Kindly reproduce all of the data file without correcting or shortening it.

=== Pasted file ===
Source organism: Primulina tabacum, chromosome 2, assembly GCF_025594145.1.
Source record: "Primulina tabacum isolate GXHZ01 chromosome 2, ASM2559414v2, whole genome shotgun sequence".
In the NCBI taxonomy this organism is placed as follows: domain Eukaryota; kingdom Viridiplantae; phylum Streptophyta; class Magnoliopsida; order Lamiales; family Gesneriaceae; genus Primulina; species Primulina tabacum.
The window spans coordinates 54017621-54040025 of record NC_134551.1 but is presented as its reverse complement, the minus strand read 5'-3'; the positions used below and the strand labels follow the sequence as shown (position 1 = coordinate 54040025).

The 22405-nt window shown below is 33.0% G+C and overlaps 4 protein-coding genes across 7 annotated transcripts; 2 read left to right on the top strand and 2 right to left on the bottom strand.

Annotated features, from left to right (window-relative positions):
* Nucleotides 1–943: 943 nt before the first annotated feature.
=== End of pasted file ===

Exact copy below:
Source organism: Primulina tabacum, chromosome 2, assembly GCF_025594145.1.
Source record: "Primulina tabacum isolate GXHZ01 chromosome 2, ASM2559414v2, whole genome shotgun sequence".
In the NCBI taxonomy this organism is placed as follows: domain Eukaryota; kingdom Viridiplantae; phylum Streptophyta; class Magnoliopsida; order Lamiales; family Gesneriaceae; genus Primulina; species Primulina tabacum.
The window spans coordinates 54017621-54040025 of record NC_134551.1 but is presented as its reverse complement, the minus strand read 5'-3'; the positions used below and the strand labels follow the sequence as shown (position 1 = coordinate 54040025).

The 22405-nt window shown below is 33.0% G+C and overlaps 4 protein-coding genes across 7 annotated transcripts; 2 read left to right on the top strand and 2 right to left on the bottom strand.

Annotated features, from left to right (window-relative positions):
* Nucleotides 1–943: 943 nt before the first annotated feature.